Banks are refusing to call a halt to costly monthly payments arising from interest rate swaps even where they know the product was mis-sold, a leading commercial law firm has claimed.
David Greene, a senior partner with London-based Edwin Coe, told the BBC radio's Today programme that the banks were not only stalling on compensation, but also continuing to demand payment from customers, even when they knew that an interest hedging product had been mis-sold.
"The FSA has made its findings, the banks accept that they unlawfully mis-sold these things to these people, and yet they are still exacting these charges, which are very substantial and - for many in these difficult economic times - hard to afford," he said.
"There's no conversation - people are approaching the banks and saying, 'can we suspend the charges while the enquiry into compensation is going on' and the banks are refusing - they're saying that there's an obligation to pay and so you have to pay."
The British Bankers' Association has warned that - due to the fact that only a minority of the 28,000 interest hedging products held by small businesses are thought to have been mis-sold - a blanket freeze on interest rate swap payments would leave many facing large back-dated charges when the swap resumed.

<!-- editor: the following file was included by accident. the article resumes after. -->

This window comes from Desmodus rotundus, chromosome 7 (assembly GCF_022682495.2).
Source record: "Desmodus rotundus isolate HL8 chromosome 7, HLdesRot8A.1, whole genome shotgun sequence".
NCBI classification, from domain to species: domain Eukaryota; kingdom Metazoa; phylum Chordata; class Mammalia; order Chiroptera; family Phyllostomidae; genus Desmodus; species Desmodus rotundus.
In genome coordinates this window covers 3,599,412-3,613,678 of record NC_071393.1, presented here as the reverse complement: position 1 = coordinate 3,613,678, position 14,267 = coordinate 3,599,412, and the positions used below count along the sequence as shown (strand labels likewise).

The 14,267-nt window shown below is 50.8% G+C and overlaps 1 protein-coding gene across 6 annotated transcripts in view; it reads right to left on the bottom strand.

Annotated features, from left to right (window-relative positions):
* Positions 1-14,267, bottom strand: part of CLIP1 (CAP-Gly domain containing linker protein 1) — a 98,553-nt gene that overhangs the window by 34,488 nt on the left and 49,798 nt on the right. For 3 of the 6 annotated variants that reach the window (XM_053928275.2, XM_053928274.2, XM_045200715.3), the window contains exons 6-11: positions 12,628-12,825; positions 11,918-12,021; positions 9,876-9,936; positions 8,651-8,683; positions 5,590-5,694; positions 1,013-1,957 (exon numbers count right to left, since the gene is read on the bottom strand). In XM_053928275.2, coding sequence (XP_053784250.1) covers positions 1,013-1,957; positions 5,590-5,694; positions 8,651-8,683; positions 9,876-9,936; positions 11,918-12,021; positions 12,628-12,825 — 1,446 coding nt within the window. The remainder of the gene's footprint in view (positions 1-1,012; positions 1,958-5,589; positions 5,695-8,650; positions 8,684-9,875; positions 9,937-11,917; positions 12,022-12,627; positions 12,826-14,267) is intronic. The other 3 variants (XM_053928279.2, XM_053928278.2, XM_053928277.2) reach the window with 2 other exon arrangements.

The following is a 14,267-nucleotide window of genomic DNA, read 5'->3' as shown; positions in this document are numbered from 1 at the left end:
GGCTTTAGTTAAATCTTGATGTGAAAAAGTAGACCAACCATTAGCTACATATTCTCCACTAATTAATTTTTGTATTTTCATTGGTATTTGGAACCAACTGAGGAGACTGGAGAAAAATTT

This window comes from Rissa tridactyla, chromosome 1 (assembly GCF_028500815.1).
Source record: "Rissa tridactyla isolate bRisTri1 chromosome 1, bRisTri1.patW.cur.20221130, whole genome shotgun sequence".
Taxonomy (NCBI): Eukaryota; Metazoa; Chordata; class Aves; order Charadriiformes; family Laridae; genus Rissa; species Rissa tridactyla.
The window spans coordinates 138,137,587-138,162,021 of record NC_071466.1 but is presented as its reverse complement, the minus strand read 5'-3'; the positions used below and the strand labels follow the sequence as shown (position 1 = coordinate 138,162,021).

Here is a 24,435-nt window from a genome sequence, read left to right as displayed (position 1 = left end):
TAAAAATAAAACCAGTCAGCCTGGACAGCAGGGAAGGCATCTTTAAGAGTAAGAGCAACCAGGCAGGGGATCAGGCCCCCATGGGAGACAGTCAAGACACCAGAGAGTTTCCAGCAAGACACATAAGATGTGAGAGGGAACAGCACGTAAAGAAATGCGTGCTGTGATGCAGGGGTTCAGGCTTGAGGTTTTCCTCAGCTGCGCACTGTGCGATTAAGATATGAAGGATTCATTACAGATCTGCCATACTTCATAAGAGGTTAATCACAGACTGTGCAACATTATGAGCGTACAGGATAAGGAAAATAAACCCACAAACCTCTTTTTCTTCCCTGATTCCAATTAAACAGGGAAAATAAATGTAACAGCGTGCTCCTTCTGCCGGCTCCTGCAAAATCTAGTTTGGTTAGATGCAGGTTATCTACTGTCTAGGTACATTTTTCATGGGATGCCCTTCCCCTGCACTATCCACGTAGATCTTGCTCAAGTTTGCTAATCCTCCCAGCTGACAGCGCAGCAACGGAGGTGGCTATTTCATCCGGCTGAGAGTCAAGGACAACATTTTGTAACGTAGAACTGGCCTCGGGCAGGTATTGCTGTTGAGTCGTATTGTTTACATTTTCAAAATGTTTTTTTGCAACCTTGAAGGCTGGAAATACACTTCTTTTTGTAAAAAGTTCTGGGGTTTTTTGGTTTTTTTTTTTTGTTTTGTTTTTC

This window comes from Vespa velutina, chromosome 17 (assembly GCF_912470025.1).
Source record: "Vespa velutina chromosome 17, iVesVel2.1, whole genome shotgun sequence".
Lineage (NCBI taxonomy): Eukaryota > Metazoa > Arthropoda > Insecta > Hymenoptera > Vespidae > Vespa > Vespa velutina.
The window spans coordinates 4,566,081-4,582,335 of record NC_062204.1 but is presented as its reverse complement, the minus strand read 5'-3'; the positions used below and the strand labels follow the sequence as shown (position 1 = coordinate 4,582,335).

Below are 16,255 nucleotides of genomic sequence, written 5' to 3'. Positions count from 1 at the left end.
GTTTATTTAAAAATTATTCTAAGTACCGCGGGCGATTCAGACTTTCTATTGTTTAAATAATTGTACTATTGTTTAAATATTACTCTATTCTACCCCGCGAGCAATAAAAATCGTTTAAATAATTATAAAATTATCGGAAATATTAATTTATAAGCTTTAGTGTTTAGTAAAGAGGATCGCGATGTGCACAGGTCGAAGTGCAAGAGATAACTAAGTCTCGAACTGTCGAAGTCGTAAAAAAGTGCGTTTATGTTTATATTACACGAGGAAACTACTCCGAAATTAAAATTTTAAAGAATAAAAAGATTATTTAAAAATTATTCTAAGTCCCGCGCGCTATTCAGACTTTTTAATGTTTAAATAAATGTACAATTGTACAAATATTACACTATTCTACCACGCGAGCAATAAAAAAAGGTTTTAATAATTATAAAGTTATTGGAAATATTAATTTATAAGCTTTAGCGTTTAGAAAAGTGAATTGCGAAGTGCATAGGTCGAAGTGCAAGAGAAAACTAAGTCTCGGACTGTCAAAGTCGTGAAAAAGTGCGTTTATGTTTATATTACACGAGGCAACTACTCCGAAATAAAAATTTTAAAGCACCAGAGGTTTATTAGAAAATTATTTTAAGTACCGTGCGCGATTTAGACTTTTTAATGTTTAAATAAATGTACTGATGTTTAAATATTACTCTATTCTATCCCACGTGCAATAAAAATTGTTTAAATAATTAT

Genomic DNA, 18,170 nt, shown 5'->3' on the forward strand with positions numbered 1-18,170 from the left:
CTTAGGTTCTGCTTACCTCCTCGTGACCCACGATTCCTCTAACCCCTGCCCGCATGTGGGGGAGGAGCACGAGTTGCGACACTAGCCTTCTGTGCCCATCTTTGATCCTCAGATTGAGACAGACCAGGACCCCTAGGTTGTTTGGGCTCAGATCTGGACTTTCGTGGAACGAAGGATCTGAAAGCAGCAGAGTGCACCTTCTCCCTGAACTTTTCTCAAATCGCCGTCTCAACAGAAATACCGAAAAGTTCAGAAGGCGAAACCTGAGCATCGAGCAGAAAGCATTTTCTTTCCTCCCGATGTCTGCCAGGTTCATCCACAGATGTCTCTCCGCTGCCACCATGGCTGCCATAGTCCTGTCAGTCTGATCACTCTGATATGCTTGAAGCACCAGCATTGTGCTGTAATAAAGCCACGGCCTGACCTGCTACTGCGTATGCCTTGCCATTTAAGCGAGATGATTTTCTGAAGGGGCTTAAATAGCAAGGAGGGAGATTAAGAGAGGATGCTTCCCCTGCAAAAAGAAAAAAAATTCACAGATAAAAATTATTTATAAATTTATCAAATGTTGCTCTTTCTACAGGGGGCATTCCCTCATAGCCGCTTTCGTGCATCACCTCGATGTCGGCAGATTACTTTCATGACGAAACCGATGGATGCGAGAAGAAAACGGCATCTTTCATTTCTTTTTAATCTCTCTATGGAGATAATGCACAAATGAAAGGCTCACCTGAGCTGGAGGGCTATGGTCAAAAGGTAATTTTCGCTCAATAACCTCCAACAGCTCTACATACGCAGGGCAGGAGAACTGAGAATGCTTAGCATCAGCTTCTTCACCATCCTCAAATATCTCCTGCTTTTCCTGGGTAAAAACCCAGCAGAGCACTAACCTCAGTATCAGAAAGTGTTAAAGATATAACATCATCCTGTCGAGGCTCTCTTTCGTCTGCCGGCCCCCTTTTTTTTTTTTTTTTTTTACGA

However, Greene argued: "That's not the core of the problem; the core of the problem is the banks refusing to accept payment should be suspended when they are approached.
"If a client says 'you mis-sold me this product', the bank is very easily able to say 'yes or no' to that - but they're saying: no - you've got to keep paying the charges while we sort out the compensation."
If you think you have been mis-sold an interest hedging product, PrintWeek would like to hear your story. Please contact news editor Simon Nias on 020 8267 4502 or email email@example.com
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